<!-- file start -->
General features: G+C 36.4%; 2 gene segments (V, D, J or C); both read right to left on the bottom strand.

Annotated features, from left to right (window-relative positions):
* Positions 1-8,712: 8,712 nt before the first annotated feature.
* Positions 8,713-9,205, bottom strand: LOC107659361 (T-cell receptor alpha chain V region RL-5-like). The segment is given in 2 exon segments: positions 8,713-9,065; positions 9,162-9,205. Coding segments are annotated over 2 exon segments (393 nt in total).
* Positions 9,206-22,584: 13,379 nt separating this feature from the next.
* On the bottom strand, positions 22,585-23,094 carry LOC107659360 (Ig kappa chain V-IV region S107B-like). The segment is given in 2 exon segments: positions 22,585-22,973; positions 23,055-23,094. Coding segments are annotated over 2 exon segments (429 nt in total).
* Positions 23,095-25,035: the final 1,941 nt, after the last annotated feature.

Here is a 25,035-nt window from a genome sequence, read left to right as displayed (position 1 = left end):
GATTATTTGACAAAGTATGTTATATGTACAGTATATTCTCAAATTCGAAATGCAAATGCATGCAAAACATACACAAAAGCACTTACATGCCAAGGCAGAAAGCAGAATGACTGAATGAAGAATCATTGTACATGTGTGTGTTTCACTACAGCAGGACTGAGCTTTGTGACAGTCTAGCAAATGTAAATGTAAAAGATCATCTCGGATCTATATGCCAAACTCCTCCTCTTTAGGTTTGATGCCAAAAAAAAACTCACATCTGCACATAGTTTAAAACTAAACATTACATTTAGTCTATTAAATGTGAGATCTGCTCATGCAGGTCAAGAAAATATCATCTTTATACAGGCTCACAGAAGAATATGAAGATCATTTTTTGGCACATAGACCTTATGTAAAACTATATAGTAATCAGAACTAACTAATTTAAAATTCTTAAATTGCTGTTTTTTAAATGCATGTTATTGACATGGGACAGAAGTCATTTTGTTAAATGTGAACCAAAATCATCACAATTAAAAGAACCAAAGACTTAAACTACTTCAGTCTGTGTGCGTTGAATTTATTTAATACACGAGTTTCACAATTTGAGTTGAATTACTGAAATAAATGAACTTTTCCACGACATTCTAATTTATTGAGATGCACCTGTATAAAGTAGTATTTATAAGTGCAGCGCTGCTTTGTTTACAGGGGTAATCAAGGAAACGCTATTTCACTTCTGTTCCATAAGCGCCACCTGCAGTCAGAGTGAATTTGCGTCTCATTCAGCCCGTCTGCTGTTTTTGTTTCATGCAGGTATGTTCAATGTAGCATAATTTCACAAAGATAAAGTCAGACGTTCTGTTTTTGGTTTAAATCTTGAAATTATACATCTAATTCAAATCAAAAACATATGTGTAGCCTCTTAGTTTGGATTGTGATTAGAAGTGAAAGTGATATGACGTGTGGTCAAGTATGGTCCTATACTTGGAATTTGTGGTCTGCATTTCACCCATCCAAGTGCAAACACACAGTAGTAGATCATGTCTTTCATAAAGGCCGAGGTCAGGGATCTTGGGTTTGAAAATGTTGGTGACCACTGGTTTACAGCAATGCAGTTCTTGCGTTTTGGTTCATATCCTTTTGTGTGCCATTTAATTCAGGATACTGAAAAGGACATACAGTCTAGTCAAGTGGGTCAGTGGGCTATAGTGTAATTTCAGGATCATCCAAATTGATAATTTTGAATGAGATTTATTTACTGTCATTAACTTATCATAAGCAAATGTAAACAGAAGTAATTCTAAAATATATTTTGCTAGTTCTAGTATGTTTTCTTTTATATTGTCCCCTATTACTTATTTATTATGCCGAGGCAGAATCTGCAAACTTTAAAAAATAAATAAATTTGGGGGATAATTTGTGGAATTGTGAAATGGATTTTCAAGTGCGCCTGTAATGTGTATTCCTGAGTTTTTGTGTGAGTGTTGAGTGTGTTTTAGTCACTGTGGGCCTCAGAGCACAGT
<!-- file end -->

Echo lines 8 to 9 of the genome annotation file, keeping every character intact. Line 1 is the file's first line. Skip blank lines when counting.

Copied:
Here is a 25,035-nt window from a genome sequence, read left to right as displayed (position 1 = left end):
GATTATTTGACAAAGTATGTTATATGTACAGTATATTCTCAAATTCGAAATGCAAATGCATGCAAAACATACACAAAAGCACTTACATGCCAAGGCAGAAAGCAGAATGACTGAATGAAGAATCATTGTACATGTGTGTGTTTCACTACAGCAGGACTGAGCTTTGTGACAGTCTAGCAAATGTAAATGTAAAAGATCATCTCGGATCTATATGCCAAACTCCTCCTCTTTAGGTTTGATGCCAAAAAAAAACTCACATCTGCACATAGTTTAAAACTAAACATTACATTTAGTCTATTAAATGTGAGATCTGCTCATGCAGGTCAAGAAAATATCATCTTTATACAGGCTCACAGAAGAATATGAAGATCATTTTTTGGCACATAGACCTTATGTAAAACTATATAGTAATCAGAACTAACTAATTTAAAATTCTTAAATTGCTGTTTTTTAAATGCATGTTATTGACATGGGACAGAAGTCATTTTGTTAAATGTGAACCAAAATCATCACAATTAAAAGAACCAAAGACTTAAACTACTTCAGTCTGTGTGCGTTGAATTTATTTAATACACGAGTTTCACAATTTGAGTTGAATTACTGAAATAAATGAACTTTTCCACGACATTCTAATTTATTGAGATGCACCTGTATAAAGTAGTATTTATAAGTGCAGCGCTGCTTTGTTTACAGGGGTAATCAAGGAAACGCTATTTCACTTCTGTTCCATAAGCGCCACCTGCAGTCAGAGTGAATTTGCGTCTCATTCAGCCCGTCTGCTGTTTTTGTTTCATGCAGGTATGTTCAATGTAGCATAATTTCACAAAGATAAAGTCAGACGTTCTGTTTTTGGTTTAAATCTTGAAATTATACATCTAATTCAAATCAAAAACATATGTGTAGCCTCTTAGTTTGGATTGTGATTAGAAGTGAAAGTGATATGACGTGTGGTCAAGTATGGTCCTATACTTGGAATTTGTGGTCTGCATTTCACCCATCCAAGTGCAAACACACAGTAGTAGATCATGTCTTTCATAAAGGCCGAGGTCAGGGATCTTGGGTTTGAAAATGTTGGTGACCACTGGTTTACAGCAATGCAGTTCTTGCGTTTTGGTTCATATCCTTTTGTGTGCCATTTAATTCAGGATACTGAAAAGGACATACAGTCTAGTCAAGTGGGTCAGTGGGCTATAGTGTAATTTCAGGATCATCCAAATTGATAATTTTGAATGAGATTTATTTACTGTCATTAACTTATCATAAGCAAATGTAAACAGAAGTAATTCTAAAATATATTTTGCTAGTTCTAGTATGTTTTCTTTTATATTGTCCCCTATTACTTATTTATTATGCCGAGGCAGAATCTGCAAACTTTAAAAAATAAATAAATTTGGGGGATAATTTGTGGAATTGTGAAATGGATTTTCAAGTGCGCCTGTAATGTGTATTCCTGAGTTTTTGTGTGAGTGTTGAGTGTGTTTTAGTCACTGTGGGCCTCAGAGCACAGT